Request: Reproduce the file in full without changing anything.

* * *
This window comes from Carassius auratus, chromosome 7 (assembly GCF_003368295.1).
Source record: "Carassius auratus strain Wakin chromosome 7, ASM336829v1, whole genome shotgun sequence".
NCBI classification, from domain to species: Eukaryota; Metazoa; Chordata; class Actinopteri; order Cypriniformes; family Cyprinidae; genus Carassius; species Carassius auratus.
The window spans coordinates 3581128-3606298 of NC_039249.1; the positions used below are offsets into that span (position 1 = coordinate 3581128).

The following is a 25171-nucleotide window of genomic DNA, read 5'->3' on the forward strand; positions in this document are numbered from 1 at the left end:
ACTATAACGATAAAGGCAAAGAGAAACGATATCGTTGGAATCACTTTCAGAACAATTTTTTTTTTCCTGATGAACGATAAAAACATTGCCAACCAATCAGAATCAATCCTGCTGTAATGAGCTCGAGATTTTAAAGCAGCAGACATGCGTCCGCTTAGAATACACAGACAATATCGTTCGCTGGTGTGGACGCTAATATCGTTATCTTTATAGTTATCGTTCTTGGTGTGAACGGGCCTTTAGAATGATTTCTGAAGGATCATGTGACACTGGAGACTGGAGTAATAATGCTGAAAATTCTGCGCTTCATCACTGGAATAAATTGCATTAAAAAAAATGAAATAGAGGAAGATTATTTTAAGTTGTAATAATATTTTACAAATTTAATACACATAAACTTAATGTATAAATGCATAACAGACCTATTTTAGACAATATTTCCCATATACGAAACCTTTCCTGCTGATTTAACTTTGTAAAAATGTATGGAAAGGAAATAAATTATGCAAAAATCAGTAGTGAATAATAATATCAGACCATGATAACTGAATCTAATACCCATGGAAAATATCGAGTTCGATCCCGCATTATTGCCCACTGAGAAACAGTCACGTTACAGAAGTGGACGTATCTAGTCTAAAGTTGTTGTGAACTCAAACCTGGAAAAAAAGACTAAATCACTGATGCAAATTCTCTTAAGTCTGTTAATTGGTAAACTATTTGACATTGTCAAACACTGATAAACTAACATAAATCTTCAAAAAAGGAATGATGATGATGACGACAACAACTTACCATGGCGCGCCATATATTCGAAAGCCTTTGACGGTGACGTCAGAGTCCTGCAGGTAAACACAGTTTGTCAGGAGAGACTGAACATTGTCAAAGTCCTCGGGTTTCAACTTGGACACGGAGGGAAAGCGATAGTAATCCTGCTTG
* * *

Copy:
This window comes from Carassius auratus, chromosome 7 (assembly GCF_003368295.1).
Source record: "Carassius auratus strain Wakin chromosome 7, ASM336829v1, whole genome shotgun sequence".
NCBI classification, from domain to species: Eukaryota; Metazoa; Chordata; class Actinopteri; order Cypriniformes; family Cyprinidae; genus Carassius; species Carassius auratus.
The window spans coordinates 3581128-3606298 of NC_039249.1; the positions used below are offsets into that span (position 1 = coordinate 3581128).

The following is a 25171-nucleotide window of genomic DNA, read 5'->3' on the forward strand; positions in this document are numbered from 1 at the left end:
ACTATAACGATAAAGGCAAAGAGAAACGATATCGTTGGAATCACTTTCAGAACAATTTTTTTTTTCCTGATGAACGATAAAAACATTGCCAACCAATCAGAATCAATCCTGCTGTAATGAGCTCGAGATTTTAAAGCAGCAGACATGCGTCCGCTTAGAATACACAGACAATATCGTTCGCTGGTGTGGACGCTAATATCGTTATCTTTATAGTTATCGTTCTTGGTGTGAACGGGCCTTTAGAATGATTTCTGAAGGATCATGTGACACTGGAGACTGGAGTAATAATGCTGAAAATTCTGCGCTTCATCACTGGAATAAATTGCATTAAAAAAAATGAAATAGAGGAAGATTATTTTAAGTTGTAATAATATTTTACAAATTTAATACACATAAACTTAATGTATAAATGCATAACAGACCTATTTTAGACAATATTTCCCATATACGAAACCTTTCCTGCTGATTTAACTTTGTAAAAATGTATGGAAAGGAAATAAATTATGCAAAAATCAGTAGTGAATAATAATATCAGACCATGATAACTGAATCTAATACCCATGGAAAATATCGAGTTCGATCCCGCATTATTGCCCACTGAGAAACAGTCACGTTACAGAAGTGGACGTATCTAGTCTAAAGTTGTTGTGAACTCAAACCTGGAAAAAAAGACTAAATCACTGATGCAAATTCTCTTAAGTCTGTTAATTGGTAAACTATTTGACATTGTCAAACACTGATAAACTAACATAAATCTTCAAAAAAGGAATGATGATGATGACGACAACAACTTACCATGGCGCGCCATATATTCGAAAGCCTTTGACGGTGACGTCAGAGTCCTGCAGGTAAACACAGTTTGTCAGGAGAGACTGAACATTGTCAAAGTCCTCGGGTTTCAACTTGGACACGGAGGGAAAGCGATAGTAATCCTGCTTG